Chicago has two major comic book conventions; C2E2 in April taking place at the McCormick place in downtown Chicago, and Wizard World in August, which takes place in the city of Rosemont about 30 minutes outside of the city. What for years was known as Chicago Comicon, was purchased by Wizard in 1997 and Wizard has expanded their lineup ever since, and quite dramatically this past year and into next, with a planned 22 shows that includes nine new cities. That’s quite a bit of growth for the company as they look to expand in areas where there may not be so many established cons, like Des Moines, Greenville and Raleigh. You can see a more complete list of conventions on the ComicSpectrum Convention calendar.

Although it can be a bit popular to pick on Wizard when compared to the other major cons, I felt that this year they did quite a bit right and was one of their more enjoyable conventions in recent years. Below are just a few reasons why;

  • They split the show into two areas, one focused primarily on Comic Book Dealers and Artist’s Alley, and the other side of the con for the autographs, toys and miscellaneous dealers. These two area were separated by the large lobby where photos can be taken and the cosplayers can hang out and mingle. Last year Artist’s Alley was away from the comic dealers which didn’t make a whole lot of sense, so to see them back together was a pleasant and smart change. Because of the split, it also made the show feel less busy and less congested which was much more enjoyable compared to previous years. It will be interesting to see how the attendance compares to past years, but once the show started it never felt crazy which made the whole weekend seemed relaxed.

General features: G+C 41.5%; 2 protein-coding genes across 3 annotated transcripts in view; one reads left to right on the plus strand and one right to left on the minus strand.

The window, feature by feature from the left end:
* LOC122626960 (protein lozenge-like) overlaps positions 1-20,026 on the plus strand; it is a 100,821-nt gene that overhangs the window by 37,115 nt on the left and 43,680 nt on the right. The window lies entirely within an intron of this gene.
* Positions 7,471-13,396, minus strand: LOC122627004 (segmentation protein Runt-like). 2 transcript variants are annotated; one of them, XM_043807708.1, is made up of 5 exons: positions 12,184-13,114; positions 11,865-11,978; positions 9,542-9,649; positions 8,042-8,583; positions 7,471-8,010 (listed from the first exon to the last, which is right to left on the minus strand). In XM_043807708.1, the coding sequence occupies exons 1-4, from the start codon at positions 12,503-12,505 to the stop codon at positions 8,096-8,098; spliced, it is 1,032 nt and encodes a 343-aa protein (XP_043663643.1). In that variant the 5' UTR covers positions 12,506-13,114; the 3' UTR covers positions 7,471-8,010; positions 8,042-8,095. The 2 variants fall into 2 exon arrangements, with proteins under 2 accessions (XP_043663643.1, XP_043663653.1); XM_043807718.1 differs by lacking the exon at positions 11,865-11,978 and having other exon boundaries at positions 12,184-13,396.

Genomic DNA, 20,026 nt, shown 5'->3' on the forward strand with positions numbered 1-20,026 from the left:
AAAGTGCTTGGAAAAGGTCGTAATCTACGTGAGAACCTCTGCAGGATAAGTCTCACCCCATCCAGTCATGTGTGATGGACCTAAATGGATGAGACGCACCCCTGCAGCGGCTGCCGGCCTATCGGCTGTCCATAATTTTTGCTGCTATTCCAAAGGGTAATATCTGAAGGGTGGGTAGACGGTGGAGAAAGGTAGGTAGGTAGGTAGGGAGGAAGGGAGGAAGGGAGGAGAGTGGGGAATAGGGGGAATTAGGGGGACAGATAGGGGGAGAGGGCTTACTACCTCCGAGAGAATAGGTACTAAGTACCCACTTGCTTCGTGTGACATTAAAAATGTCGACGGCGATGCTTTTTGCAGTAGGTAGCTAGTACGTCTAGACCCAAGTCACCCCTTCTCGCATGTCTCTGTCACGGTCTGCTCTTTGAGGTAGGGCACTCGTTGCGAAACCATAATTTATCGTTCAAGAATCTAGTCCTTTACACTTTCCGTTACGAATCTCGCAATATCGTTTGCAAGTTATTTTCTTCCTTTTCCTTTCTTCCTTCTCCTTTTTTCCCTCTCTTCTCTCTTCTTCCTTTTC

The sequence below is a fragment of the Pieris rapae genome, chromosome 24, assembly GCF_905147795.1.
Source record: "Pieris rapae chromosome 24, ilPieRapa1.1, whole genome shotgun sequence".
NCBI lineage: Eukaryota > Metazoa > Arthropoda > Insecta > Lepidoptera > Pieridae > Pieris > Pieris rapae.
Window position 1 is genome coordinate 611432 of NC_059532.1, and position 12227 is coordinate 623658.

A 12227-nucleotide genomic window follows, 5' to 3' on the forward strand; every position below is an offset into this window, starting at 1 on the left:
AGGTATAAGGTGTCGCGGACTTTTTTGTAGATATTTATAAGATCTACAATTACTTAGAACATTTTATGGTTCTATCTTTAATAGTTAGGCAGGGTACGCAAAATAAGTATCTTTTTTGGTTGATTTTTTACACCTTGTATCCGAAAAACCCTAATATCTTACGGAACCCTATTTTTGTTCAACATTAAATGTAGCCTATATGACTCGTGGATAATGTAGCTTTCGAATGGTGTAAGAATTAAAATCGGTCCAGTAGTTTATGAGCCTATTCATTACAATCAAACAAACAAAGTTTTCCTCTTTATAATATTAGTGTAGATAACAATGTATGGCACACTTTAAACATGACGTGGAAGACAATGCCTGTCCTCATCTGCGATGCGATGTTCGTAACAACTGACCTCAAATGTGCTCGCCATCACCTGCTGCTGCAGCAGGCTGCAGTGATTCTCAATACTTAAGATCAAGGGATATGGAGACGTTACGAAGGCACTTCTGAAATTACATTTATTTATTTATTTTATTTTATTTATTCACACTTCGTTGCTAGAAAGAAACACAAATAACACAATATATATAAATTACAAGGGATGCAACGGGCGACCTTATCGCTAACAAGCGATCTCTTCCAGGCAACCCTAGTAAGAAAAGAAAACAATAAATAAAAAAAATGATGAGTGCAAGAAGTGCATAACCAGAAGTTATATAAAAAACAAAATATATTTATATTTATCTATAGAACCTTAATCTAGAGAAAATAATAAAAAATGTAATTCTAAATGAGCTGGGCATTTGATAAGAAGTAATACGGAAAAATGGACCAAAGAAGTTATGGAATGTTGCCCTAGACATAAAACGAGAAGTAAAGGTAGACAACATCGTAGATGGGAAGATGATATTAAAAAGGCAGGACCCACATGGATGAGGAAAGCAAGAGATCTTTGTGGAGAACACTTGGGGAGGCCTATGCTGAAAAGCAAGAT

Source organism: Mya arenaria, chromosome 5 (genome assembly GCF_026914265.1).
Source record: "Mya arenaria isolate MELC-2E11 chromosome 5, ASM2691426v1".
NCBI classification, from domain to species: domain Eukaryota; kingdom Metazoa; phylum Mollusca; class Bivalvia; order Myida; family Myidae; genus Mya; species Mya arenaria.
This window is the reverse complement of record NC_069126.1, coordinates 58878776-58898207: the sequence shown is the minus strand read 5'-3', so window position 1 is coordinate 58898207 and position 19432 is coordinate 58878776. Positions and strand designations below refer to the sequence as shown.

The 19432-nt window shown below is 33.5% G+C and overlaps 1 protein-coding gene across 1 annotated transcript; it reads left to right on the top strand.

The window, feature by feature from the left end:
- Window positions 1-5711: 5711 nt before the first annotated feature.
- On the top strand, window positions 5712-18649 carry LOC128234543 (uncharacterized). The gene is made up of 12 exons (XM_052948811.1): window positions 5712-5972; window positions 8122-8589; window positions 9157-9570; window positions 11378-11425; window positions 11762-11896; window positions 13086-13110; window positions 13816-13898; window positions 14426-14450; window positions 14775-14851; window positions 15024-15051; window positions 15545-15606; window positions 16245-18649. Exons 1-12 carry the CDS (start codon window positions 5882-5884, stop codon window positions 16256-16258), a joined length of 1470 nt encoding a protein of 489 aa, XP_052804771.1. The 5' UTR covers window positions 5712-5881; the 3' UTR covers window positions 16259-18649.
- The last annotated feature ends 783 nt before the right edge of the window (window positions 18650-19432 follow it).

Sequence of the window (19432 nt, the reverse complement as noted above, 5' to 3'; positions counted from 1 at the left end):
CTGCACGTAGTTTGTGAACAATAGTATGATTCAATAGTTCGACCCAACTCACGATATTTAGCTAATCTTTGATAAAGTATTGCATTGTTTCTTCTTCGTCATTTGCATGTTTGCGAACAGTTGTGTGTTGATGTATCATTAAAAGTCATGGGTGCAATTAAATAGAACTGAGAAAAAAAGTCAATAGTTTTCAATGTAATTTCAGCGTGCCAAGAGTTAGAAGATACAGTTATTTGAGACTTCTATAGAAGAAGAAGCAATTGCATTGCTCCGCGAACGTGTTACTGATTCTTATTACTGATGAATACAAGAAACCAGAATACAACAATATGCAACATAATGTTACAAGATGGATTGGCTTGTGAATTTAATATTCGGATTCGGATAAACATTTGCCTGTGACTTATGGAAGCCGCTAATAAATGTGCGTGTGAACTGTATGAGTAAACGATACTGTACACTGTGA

• In terms of Artist’s Alley, there was a smaller amount of big time artists, but because the layout of the floor was planned so intelligently, getting to the artists was nice and easy. I was able to meet quite a few artists and writers and they all had the time to talk. They weren’t the main attraction at this show though, and it’s not surprising why the major publishers don’t attend.
  • Wizard doesn’t tend to get all the big comics publishers and as a result they put a focus on the big names just outside of the comic world. With names like Norman Reedus, John Carpenter and Patrick Stewart, they cater to a wider range audience that includes a nice gender balance.  There are also fewer panels targeted at comic fans, the panels they do have attract the diverse media oriented pop culture audience they seem to be targeting.
  • The dealers of comics seemed a little less than previous years, but there was still plenty to buy. CGC was doing on-site grading which is always a plus, and one of the rare shows where they actually do this. The CGC booth is always crowded and is a big reason for many local/small dealers and comic collectors to attend the show.
  • Pop culture oriented conventions have become very popular and tickets sold out early this year. If you plan on going next year, I’d strongly advise ordering your tickets as soon as they go on sale. Having to buy the individual days if you plan on going for more than just one day is not cost effective ($60 for just Saturday!).